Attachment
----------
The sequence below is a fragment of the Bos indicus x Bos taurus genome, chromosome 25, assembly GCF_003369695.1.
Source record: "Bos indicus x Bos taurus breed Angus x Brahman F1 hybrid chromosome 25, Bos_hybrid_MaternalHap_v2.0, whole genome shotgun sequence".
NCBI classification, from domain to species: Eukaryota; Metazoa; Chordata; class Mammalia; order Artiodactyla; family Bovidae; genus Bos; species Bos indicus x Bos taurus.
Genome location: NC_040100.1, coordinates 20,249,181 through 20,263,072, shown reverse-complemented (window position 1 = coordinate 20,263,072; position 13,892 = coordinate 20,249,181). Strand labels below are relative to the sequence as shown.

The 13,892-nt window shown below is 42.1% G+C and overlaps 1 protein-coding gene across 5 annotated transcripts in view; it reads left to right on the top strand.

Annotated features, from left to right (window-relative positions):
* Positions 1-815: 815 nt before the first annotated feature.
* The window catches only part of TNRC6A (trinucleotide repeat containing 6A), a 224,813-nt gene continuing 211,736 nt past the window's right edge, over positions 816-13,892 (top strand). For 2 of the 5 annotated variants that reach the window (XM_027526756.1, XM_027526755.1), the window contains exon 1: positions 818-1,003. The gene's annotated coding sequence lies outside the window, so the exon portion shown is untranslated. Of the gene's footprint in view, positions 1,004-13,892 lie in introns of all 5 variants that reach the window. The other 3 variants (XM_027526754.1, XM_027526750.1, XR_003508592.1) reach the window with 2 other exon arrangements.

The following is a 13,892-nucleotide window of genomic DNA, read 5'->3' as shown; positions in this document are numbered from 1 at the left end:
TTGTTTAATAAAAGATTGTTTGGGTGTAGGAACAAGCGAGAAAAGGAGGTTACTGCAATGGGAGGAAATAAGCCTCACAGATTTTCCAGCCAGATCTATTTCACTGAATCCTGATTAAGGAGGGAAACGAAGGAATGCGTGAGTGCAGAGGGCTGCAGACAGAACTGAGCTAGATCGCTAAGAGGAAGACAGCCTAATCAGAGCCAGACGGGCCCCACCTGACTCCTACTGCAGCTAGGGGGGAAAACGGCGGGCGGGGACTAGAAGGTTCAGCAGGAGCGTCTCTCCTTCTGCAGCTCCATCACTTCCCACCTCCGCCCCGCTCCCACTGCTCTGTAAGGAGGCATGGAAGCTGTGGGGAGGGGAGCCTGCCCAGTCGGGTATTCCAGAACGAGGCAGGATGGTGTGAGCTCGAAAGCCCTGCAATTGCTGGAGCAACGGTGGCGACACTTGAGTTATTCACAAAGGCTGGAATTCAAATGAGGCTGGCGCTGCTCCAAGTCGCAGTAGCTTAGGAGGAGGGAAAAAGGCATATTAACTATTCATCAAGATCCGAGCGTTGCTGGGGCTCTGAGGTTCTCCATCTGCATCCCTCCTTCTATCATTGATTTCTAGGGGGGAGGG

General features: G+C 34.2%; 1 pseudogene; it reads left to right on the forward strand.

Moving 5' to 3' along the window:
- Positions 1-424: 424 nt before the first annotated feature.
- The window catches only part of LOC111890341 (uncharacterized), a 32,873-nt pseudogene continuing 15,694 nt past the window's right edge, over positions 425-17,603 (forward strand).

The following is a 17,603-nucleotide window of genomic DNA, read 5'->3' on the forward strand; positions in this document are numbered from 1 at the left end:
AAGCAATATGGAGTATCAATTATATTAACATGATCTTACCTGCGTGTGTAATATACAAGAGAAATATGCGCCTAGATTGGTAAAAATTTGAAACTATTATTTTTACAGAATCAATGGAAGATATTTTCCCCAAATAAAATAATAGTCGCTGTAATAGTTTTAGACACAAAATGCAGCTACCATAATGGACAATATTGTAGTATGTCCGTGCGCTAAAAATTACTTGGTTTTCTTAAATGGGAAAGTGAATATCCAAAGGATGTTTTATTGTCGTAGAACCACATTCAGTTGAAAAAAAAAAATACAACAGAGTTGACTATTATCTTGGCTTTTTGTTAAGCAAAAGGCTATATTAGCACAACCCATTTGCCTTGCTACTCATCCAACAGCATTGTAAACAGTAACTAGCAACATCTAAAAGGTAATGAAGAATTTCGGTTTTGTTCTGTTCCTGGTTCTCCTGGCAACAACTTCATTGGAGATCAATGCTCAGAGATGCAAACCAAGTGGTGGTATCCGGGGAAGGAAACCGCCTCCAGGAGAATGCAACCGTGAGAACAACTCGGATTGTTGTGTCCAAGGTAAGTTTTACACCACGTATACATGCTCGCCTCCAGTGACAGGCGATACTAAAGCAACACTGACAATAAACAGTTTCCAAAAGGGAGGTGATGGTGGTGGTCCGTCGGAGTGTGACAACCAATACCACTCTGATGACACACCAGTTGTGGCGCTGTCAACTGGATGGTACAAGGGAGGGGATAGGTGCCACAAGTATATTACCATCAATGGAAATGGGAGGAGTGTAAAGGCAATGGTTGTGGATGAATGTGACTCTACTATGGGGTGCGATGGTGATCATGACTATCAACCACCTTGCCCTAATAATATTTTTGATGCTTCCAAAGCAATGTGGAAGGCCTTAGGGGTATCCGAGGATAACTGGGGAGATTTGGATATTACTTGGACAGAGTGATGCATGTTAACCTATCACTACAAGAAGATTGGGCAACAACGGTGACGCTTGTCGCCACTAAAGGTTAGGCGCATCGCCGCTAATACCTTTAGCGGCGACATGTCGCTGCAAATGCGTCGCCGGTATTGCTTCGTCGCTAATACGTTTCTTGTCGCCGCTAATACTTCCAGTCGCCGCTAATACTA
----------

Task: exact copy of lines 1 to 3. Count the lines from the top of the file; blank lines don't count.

The sequence below is a fragment of the Bos indicus x Bos taurus genome, chromosome 25, assembly GCF_003369695.1.
Source record: "Bos indicus x Bos taurus breed Angus x Brahman F1 hybrid chromosome 25, Bos_hybrid_MaternalHap_v2.0, whole genome shotgun sequence".
NCBI classification, from domain to species: Eukaryota; Metazoa; Chordata; class Mammalia; order Artiodactyla; family Bovidae; genus Bos; species Bos indicus x Bos taurus.